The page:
of Salford, read the funeral service Shortly afterwards Mr. Skeaf resigned over his earthly remains, and also delithe office of secretary, which he had vered an impressive discourse on the held in Edinburgh and Liverpool, almost Sunday morning following, from the without intermission, for the long period words, “Friend, go up higher," which of thirty-four years. He was, however, was listened to by a numerous and still an active member of the committee, sorrowing congregation. The following and a trustee; and it was chiefly by his notice is from the Liverpool Mercury of exertions and encouragement, in con. the 22nd March :junction with one or two other zealous “March 21, aged 55, Mr.Joseph Skeaf, members, that the commodious school of the Adelphi Shades. Deceased was room under the church was completed. a native of Edinburgh, and he possessed The church was at once his delight and the best and most abiding qualities of recreation. Ardently attached to her his countrymen. He was well known holy cause, he devoted his time, often from his connection, for more than a at great personal inconvenience, to her quarter of a century, with the Adelphi

Hotel, in this town. Upright in all his society very many years, and was ever dealings, and of a genial and unsus. anxious to promote its welfare, and picious nature, he secured the esteem keenly alive to its success; doing his of all by whom in business or in social part heartily in the good work; leading life he was known or associated.” his family, by his example, to become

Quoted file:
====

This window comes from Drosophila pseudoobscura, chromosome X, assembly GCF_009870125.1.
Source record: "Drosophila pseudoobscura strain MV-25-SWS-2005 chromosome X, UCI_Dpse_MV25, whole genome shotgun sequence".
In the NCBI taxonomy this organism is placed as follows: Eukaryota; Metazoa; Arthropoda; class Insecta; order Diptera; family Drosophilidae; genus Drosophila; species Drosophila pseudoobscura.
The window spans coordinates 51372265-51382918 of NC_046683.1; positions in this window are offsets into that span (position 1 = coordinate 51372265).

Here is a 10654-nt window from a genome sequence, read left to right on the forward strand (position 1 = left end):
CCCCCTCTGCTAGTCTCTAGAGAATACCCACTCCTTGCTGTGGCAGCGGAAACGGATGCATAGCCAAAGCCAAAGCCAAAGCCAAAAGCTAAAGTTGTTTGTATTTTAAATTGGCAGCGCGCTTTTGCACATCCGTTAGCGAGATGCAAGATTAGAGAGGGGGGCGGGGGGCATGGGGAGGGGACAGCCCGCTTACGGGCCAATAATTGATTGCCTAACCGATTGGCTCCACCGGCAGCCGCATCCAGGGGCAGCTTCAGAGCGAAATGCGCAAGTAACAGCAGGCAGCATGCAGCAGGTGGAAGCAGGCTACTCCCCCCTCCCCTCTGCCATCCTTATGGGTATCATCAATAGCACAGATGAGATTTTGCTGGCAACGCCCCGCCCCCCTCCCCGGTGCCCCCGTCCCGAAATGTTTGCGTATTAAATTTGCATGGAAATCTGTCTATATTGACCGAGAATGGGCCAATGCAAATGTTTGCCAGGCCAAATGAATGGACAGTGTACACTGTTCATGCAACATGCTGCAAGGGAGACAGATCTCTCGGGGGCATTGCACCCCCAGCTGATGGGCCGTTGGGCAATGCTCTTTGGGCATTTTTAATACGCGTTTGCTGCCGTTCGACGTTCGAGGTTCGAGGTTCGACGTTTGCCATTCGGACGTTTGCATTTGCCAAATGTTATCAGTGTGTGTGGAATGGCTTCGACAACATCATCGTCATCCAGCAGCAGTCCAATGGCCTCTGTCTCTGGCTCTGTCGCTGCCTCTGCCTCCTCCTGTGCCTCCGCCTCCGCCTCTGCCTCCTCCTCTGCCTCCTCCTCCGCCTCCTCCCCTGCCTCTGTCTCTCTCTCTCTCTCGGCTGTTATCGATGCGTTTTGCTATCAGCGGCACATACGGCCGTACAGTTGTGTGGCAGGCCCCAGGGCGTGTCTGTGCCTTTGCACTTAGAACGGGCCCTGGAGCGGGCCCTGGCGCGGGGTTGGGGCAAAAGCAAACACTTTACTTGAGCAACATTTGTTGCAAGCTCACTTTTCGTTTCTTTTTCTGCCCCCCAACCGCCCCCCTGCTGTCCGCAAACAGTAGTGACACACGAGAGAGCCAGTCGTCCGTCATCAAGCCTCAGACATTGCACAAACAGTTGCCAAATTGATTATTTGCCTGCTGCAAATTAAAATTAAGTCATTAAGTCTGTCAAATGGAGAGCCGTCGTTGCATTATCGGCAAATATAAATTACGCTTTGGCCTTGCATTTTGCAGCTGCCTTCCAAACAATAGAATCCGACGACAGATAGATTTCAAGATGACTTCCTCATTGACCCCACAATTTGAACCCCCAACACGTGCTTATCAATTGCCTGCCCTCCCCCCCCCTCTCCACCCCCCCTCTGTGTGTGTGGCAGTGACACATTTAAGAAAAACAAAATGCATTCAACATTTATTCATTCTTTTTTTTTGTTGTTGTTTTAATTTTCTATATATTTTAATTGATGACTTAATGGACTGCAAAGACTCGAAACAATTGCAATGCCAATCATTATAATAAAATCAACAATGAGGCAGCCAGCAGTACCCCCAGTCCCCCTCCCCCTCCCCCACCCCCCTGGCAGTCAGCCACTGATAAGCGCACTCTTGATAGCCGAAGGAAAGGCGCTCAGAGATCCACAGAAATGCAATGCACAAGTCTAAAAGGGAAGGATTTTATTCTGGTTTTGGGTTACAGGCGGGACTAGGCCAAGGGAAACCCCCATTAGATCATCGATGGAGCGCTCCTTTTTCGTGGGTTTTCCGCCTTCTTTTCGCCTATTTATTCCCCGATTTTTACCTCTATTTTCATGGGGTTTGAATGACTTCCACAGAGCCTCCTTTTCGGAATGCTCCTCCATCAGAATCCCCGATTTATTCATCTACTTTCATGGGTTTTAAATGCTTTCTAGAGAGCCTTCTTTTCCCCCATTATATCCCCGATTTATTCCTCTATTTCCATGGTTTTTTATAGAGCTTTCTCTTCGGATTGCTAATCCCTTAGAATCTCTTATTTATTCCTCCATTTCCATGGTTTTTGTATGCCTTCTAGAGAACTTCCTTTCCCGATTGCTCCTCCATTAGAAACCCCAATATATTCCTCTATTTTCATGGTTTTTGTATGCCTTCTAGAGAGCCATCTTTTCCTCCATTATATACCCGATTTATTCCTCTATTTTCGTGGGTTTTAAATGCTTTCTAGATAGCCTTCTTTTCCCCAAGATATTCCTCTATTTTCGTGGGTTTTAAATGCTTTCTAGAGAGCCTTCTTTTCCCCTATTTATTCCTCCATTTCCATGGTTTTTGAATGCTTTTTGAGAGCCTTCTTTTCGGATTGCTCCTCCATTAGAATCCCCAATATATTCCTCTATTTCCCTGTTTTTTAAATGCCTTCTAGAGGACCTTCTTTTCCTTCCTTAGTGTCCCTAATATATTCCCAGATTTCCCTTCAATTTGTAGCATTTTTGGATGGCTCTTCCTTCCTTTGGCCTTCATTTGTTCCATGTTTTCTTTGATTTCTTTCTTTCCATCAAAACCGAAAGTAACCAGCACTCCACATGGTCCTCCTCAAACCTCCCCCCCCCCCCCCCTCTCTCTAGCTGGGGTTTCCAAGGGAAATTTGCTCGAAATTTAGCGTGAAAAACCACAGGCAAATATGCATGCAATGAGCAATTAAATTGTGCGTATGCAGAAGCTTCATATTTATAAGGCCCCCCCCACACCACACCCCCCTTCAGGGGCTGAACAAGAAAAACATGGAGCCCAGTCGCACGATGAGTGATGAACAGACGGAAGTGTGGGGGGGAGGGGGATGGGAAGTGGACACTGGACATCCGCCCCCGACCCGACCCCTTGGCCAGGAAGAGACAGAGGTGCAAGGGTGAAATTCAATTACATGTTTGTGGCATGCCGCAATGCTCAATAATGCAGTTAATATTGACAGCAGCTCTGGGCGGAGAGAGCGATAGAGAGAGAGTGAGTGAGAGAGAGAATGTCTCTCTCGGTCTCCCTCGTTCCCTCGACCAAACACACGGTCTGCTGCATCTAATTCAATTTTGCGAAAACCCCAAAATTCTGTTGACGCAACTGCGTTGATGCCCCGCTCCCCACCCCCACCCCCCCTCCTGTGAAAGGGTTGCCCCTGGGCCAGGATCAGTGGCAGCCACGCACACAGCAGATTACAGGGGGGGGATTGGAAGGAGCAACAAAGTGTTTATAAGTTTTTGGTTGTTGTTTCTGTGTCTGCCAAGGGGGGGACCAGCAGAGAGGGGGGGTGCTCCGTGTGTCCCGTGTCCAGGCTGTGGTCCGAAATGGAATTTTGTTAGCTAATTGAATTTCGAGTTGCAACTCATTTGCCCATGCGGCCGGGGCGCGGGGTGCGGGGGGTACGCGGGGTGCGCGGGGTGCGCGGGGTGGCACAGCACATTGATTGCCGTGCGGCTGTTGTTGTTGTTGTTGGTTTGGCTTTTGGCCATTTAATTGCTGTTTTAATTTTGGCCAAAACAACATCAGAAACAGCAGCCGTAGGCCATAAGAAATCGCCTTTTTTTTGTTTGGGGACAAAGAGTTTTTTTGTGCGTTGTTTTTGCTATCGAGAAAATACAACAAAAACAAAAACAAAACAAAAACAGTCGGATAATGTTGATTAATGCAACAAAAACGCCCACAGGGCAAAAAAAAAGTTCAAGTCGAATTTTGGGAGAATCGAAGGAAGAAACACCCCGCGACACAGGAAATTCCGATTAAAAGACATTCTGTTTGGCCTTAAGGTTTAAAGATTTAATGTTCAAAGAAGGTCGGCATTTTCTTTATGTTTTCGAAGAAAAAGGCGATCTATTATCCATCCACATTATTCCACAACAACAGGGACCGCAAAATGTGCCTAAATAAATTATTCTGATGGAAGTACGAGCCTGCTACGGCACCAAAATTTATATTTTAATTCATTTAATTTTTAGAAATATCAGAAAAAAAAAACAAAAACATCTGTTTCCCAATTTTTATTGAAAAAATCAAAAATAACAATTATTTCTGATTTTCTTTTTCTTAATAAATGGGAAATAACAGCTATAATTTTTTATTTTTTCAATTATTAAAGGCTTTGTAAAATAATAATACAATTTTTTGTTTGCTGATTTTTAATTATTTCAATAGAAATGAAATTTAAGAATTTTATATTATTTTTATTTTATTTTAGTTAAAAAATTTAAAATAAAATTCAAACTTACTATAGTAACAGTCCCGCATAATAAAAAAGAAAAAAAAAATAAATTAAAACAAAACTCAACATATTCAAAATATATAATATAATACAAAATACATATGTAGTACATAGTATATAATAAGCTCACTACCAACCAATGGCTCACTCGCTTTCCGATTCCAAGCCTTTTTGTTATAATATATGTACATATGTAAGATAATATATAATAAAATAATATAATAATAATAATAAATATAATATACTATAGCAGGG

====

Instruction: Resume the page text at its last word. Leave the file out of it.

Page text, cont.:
active members of the society, and enWhen by a good man's grave I muse alone, Methinks an angel sits upon the stone,

deavouring thus to fulfil the noblest Like those of old, on that thrice-hallowed night, duty of every parent-the training of Who sat and watched in raiment heavenly bright, their families to become, by lives of Says, pointing upwards—* He is risen, not here.” active usefulness, pillars in the temple


of the Lord.

Departed this life, March 23rd, in the

Mr. Robert Ward, of Derby, departed 75th year of his age, at Accrington, Mr. Henry Heap, an old and much-respected this life March 24th, aged eighty. The member of our church. The deceased feebleness of a life protracted beyond had enjoyed excellent health almost up upon him, and he calmly sank to sleep.

our common period pressed heavily to the last hour of his life; having re. tired to rest on Saturday evening in his His widow, and children, and grandusual health. He was, however, sud. children, sorrow not as without hope." denly taken ill, medical aid was called They realise the consoling fact that he in, and he passed out of this world bas but passed from the plane of labour calmly and peaceably, shortly after one